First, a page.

Germany says Soviet-era nerve agent used on Russia's Navalny

German Chancellor Angela Merkel arrives for a statement about latest developments in the case of Russian opposition leader Alexei Navalny at the chancellery in Berlin, Germany, Wednesday, Sept. 2, 2020.Germany. Russian opposition leader Alexei Navalny was the victim of an attack and poisoned with the Soviet-era nerve agent Novichok, the German government said Wednesday, Sept. 2, 2020 citing new test results. (AP Photo/Markus Schreiber, Pool)
German Chancellor Angela Merkel arrives for a statement about latest developments in the case of Russian opposition leader Alexei Navalny at the chancellery in Berlin, Germany, Wednesday, Sept. 2, 2020.Germany. Russian opposition leader Alexei Navalny was the victim of an attack and poisoned with the Soviet-era nerve agent Novichok, the German government said Wednesday, Sept. 2, 2020 citing new test results. (AP Photo/Markus Schreiber, Pool) (Copyright 2020 The Associated Press. All rights reserved)

BERLIN – Russian opposition leader Alexei Navalny was poisoned with the same type of Soviet-era nerve agent used in a 2018 attack on a former Russian spy, the German government said Wednesday, provoking outrage from Western leaders who demanded Moscow provide an explanation.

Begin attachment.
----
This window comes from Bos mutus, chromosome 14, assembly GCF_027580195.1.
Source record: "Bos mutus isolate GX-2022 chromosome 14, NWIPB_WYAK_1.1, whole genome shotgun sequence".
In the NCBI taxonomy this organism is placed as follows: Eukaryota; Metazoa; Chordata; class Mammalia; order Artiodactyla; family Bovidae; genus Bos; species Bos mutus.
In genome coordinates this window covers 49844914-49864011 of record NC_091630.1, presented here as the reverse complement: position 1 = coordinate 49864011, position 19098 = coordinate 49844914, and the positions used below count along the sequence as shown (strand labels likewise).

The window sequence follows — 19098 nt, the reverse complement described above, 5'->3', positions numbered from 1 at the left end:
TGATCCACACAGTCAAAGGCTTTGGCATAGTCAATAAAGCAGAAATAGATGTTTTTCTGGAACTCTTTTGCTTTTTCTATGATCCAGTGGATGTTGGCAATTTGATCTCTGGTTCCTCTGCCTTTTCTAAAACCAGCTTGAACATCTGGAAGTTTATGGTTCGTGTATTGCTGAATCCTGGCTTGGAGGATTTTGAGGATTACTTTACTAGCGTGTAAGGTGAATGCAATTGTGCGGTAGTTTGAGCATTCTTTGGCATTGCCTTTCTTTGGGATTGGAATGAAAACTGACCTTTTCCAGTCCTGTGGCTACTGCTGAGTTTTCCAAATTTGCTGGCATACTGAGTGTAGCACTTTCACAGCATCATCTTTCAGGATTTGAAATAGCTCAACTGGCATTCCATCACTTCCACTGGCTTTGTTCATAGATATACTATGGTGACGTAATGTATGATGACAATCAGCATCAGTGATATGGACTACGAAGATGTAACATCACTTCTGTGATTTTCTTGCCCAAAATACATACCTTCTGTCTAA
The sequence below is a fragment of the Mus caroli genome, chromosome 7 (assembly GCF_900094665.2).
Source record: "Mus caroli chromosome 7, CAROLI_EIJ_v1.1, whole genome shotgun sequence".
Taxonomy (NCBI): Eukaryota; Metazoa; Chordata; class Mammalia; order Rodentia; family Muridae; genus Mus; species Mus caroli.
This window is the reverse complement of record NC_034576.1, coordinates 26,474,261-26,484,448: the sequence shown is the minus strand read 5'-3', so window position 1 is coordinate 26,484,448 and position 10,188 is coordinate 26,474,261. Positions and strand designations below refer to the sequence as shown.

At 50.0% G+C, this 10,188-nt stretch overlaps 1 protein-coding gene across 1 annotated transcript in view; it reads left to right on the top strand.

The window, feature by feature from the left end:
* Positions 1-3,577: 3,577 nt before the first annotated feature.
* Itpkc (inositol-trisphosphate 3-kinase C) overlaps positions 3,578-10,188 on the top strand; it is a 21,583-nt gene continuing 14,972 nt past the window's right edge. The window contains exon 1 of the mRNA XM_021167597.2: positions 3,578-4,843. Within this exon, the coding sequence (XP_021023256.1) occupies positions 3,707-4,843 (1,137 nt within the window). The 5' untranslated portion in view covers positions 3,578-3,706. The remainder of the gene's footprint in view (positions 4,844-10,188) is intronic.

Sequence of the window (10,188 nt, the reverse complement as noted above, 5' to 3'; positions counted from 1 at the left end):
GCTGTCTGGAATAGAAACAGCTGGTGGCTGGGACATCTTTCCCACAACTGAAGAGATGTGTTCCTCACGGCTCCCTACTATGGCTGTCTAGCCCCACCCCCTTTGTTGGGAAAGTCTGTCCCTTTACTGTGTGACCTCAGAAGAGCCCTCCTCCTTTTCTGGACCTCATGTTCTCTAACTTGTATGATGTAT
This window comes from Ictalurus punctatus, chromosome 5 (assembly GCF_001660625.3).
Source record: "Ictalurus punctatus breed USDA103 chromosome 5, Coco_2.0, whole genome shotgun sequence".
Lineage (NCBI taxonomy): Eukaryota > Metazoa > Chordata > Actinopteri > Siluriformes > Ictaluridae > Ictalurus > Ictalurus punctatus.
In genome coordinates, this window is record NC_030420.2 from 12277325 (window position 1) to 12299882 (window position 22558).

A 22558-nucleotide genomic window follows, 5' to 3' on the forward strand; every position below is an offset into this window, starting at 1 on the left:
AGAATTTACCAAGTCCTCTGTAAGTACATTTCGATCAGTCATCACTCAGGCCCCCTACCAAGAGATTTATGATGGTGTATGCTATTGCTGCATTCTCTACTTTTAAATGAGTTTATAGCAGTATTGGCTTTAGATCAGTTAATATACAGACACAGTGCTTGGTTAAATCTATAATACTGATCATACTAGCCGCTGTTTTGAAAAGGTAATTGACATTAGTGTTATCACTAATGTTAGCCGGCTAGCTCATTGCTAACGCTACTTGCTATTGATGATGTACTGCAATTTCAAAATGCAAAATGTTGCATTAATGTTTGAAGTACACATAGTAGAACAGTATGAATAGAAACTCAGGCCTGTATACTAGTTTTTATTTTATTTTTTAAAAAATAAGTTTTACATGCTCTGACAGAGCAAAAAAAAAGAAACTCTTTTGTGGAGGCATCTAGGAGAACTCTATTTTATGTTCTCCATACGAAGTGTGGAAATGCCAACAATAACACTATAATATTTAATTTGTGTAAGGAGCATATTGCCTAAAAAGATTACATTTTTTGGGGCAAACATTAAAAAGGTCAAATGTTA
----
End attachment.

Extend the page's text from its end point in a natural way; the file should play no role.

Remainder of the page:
The findings — which experts say point strongly to Russian state involvement — added to tensions between Russia and the West. German Chancellor Angela Merkel called Navalny's poisoning attempted murder, meant to silence one of Russian President Vladimir Putin’s fiercest critics.

The Berlin hospital treating the dissident said he remains on a ventilator though his condition is improving. It said it expects a long recovery and still can’t rule out long-term effects on his health from the poisoning.

The German government said that testing by a German military laboratory showed “proof without doubt of a chemical nerve agent from the Novichok group.” British authorities identified Novichok as the poison used on former spy Sergei Skripal and his daughter in England.

“There are very serious questions now that only the Russian government can answer, and must answer,” Merkel said.

The United Kingdom and Italy also called on Russia to explain what happened, with British Prime Minister Boris Johnson calling the use of a chemical weapon “outrageous.” In Washington, National Security Council spokesman John Ullyot tweeted that it was “completely reprehensible.”

“We will work with allies and the international community to hold those in Russia accountable, wherever the evidence leads,” Ullyot said.

The European Union's foreign affairs chief, Josep Borrell, said any use of chemical weapons was "a breach of international law.”